One advantage to private therapy is that parents can request to be present during the evaluation and therapy sessions. As such, not only do the parents get to understand the extent of the child’s impairment but they also learn valuable techniques and strategies they can utilize in home setting to facilitate carryover and skill generalization (how to ask questions, provide choices, etc).

Another advantage is the provision of individual therapy services in contrast to school based services which are generally attended by groups as large as 4-5 children per session. Here, some might disagree and state that isn’t the point of pragmatic therapy is for the child to practice his/her social skills with other children?

Absolutely! However, before a skill can be generalized it needs to be taught! Most children with pragmatic language impairment initially require individual sessions, in some of which it may be necessary to use drill work to teach a specific skill. Once the necessary skills are taught, only then can children be placed into social groups where they can practice generalizing their skills. Moreover, many of these children greatly benefit from being in group or play settings with typical peers and/or sibling tutors who may facilitate the generalization of the desired skill more naturally, all of which can be arranged within private therapy settings.

Yet another advantage to obtaining private therapy services is that there are some private clinics which are almost exclusively devoted to teaching social pragmatic communication and which offer a variety of therapeutic services including individual therapy, group therapy and even summer camps that target the improvement of pragmatic language and social communication skills.

The flexibility offered by private therapy is also important if a parent is seeking a specific social skills curriculum for their child (e.g., “Socially Speaking”) or if they are interested in social skill training that is based on the methods of specific researchers/authors (e.g., Michelle Garcia Winner MACCC-SLP; Dr. Jed Baker PhD, etc), which may not be offered by their child’s school.

There are many routes open for parents to pursue when it comes to their child’s pragmatic language assessment and intervention. However, the first step in that process is parental education!

To learn more about pragmatic language impairment please visit the ASHA website at www.asha.org and type in your query in the search window located in the upper right corner of the website. To find a professional specializing in assessment and treatment of pragmatic language disorders in your area please visit http://asha.org/proserv/.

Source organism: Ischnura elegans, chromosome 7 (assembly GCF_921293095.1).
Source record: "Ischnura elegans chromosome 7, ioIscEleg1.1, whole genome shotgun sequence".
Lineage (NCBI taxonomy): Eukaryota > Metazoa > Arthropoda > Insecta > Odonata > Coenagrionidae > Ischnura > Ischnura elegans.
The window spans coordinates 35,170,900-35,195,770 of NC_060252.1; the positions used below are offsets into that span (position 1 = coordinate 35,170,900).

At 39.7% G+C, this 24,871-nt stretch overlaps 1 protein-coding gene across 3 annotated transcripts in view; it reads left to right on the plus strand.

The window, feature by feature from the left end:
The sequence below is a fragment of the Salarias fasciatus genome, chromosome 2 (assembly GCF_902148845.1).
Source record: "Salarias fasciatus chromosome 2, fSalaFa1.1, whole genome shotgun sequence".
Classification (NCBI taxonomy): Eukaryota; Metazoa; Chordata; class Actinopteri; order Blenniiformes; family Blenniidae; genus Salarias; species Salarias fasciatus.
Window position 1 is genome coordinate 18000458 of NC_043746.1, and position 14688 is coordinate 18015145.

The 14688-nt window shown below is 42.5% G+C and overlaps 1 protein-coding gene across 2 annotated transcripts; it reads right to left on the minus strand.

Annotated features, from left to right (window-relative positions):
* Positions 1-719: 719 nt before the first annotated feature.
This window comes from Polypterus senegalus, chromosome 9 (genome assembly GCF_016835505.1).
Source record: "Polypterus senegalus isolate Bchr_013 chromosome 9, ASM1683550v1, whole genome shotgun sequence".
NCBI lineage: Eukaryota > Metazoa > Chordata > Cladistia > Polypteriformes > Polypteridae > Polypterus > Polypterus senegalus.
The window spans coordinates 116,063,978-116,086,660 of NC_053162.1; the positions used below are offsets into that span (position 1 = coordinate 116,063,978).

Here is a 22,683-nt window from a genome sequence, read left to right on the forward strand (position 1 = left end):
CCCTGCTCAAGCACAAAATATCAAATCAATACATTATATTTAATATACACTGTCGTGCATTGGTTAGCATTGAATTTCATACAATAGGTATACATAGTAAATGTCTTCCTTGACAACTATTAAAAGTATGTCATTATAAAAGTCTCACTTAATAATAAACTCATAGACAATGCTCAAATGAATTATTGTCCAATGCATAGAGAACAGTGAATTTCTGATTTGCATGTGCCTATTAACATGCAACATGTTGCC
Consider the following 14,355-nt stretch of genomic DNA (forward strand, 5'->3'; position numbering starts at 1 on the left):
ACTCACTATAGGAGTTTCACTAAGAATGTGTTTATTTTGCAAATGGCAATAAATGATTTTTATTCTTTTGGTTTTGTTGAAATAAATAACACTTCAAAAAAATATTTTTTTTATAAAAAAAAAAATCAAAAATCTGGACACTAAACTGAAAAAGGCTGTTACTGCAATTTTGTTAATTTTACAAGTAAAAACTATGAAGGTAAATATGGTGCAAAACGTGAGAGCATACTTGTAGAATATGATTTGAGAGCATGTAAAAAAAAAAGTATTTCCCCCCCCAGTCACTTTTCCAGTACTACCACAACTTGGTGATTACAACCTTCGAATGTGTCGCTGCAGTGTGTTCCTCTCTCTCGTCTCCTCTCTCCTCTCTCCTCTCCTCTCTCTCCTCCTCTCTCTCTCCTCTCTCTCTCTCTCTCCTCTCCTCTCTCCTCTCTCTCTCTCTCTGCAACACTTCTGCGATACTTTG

References

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Bishop, D. V. (1989). “Autism, Asperger’s syndrome and semantic-pragmatic disorder: Where are the boundaries?” British Journal of Disorders of Communication 24(2): 107-121.

Bishop, D. V. M. and G. Baird (2001). “Parent and teacher report of pragmatic aspects of communication: Use of the Children’s Communication Checklist in a clinical setting.” Developmental Medicine and Child Neurology 43(12): 809-818.

Botting, N., & Conti-Ramsden, G. (1999). Pragmatic language impairment without autism: The children in question. Autism, 3, 371–396.[

Brackenbury, T., & Pye, C. (2005). Semantic deficits in children with language impairments: Issues for clinical assessment. Language, Speech, and Hearing Services in Schools, 36, 5–16.

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Camarata, S., M., and T. Gibson (1999). “Pragmatic Language Deficits in Attention-Deficit Hyperactivity Disorder (ADHD).” Mental Retardation and Developmental Disabilities 5: 207-214.

Ketelaars, M. P., Cuperus, J. M., Jansonius, K., & Verhoeven, L. (2009). Pragmatic language impairment and associated behavioural problems. International Journal of Language and Communication Disorders, 45, 204–214.

Ketelaars, M. P., Cuperus, J. M., Van Daal, J., Jansonius, K., & Verhoeven, L. (2009). Screening for pragmatic language impairment: The potential of the Children’s Communication Checklist. Research in Developmental Disabilities, 30, 952–960.

Miniscalco, C., Hagberg, B., Kadesjö, B., Westerlund, M., & Gillberg, C. (2007). Narrative skills, cognitive profiles and neuropsychiatric disorders in 7-8-year-old children with late developing language. International Journal of Language and Communication Disorders, 42, 665–681.